Galileo’s Ramp

Type: Investigation

Theme: Physics

Grades: 5, 6, 7, 8, 9, 10


Learning Target: Students will learn how velocity can be determined for an accelerating object. They will discover the fundamentals of calculus.


speed limitPlease collaborate in groups of two or three.

Materials: two meter sticks (connected in v-shaped channel) or drywall paper-faced corner bead, a large book, a marble, stopwatch, and notebook. (If inches, use 20 in/s speed limit sign.)

Objective: Calculate the velocity (speed) of a marble at four locations along a ramp. 

  1. What is velocity (distance/time)? Velocity equals change in distance divided by change in time.
  2. Make a plan to accurately calculate the velocity (meters per second) of your marble on the ramp. How will you calculate the velocity of an accelerating object? Annotated sketches are required.
  3. Construct the ramp and perform tests. Capture video or photographic artifacts.
  4. Answer the following questions:
    1. How high was the starting point of the ramp in cm?
    2. Where on the ramp is the marble at its average speed?
    3. Is acceleration constant throughout the marble’s journey?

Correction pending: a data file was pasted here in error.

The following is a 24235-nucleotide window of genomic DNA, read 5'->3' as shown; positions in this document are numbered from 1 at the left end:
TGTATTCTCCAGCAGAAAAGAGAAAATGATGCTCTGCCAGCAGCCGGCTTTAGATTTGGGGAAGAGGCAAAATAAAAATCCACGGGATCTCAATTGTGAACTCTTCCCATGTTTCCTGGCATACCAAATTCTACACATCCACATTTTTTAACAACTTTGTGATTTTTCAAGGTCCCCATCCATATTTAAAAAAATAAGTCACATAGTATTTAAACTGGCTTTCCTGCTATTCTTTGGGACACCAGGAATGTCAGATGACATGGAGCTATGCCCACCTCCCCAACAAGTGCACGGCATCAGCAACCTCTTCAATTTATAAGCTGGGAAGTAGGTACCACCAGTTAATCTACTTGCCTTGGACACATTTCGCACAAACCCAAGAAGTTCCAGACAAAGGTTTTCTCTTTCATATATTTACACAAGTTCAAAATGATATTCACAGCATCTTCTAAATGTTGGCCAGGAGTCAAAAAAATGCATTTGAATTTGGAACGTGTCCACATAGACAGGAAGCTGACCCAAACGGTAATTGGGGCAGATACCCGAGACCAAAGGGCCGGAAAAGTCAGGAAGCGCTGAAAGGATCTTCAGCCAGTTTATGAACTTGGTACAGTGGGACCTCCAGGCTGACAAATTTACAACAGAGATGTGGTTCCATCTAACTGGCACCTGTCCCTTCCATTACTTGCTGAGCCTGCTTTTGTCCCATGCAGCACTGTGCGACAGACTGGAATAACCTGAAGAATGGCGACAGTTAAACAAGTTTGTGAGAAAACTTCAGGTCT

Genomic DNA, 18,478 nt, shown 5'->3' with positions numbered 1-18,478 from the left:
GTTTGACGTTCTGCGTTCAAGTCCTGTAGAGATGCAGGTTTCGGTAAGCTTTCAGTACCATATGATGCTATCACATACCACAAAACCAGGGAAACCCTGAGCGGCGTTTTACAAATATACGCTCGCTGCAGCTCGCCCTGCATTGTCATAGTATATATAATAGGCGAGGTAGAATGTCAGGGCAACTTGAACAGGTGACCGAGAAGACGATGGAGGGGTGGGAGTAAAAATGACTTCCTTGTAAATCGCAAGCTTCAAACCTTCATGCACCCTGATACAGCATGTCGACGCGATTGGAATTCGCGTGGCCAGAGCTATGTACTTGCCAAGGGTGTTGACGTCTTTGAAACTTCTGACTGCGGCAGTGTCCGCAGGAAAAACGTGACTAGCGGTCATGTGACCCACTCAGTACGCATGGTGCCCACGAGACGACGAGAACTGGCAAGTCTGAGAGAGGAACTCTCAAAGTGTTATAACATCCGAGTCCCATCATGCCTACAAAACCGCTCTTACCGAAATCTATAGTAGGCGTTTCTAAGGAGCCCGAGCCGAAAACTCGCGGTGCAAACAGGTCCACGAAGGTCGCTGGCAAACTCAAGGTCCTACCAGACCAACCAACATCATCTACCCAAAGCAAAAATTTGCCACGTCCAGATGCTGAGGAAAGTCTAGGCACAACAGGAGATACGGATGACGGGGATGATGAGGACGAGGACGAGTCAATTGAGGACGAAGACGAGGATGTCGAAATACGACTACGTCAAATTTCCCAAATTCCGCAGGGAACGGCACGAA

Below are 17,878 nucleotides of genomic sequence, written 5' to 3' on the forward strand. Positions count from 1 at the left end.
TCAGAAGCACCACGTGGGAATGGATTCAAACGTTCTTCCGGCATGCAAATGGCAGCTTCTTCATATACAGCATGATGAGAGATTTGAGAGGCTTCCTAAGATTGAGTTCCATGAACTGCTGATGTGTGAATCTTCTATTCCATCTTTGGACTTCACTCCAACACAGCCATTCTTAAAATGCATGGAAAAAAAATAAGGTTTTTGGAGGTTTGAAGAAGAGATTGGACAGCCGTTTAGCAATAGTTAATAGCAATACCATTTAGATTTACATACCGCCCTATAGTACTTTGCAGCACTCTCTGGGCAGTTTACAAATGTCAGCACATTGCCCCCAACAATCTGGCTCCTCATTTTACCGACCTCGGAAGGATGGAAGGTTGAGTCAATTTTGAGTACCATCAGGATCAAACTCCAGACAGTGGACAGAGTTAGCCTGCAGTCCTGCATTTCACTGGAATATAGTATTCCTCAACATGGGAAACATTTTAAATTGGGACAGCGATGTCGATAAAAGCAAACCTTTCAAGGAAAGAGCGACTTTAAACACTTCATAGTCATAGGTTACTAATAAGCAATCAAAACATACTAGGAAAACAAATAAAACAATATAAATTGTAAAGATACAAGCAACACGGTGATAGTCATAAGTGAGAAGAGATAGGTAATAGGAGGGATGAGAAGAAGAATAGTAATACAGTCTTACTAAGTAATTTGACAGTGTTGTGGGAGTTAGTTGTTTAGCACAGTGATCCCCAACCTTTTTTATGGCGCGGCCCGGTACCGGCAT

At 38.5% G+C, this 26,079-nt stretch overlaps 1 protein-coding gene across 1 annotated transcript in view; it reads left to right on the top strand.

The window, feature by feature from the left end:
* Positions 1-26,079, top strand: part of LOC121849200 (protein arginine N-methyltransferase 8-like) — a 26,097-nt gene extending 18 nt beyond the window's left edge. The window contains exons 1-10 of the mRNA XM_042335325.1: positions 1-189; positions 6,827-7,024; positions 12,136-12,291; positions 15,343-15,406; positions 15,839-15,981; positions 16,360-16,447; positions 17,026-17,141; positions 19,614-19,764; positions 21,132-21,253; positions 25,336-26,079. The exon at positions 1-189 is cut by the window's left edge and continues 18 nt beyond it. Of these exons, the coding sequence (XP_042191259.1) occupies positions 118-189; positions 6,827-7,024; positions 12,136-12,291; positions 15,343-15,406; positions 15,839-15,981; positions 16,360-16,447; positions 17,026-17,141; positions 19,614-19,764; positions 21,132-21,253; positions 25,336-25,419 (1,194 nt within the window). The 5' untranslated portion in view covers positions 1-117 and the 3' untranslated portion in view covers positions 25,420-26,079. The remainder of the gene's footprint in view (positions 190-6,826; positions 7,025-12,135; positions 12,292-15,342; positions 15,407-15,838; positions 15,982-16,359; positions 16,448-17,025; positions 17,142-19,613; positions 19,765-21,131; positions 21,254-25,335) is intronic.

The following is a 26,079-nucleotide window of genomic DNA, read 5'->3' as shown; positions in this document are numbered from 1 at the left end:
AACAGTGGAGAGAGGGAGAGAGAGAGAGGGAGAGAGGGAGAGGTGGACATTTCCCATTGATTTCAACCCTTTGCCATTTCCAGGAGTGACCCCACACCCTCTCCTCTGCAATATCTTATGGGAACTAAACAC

4. Did you break the speed limit? (0.5 m/s or 20 in/s)
  5. Peer review and revisions. Ask two students review your project. Make at least one revision based on their input. Please review two different projects. Please include this Peer_Review.docx with your project.
  6. Submission: Word document containing the following (you are not required to create a Sway or PowerPoint).
    1. Your name(s)
    2. Your plan 
    3. Video or photo documentation
    4. Desmos graph of your results (high school students, please regress your data.)
    5. Peer Review document.
    6. Evaluation (a brief paragraph on your results and how you would revise your plan next time.)


Exit Ticket
CCSS Math Practice
  • I can model with mathematics.
  • I can attend to precision.
NGSS Crosscutting Concepts
  • Systems and System Models
  • Energy and Matter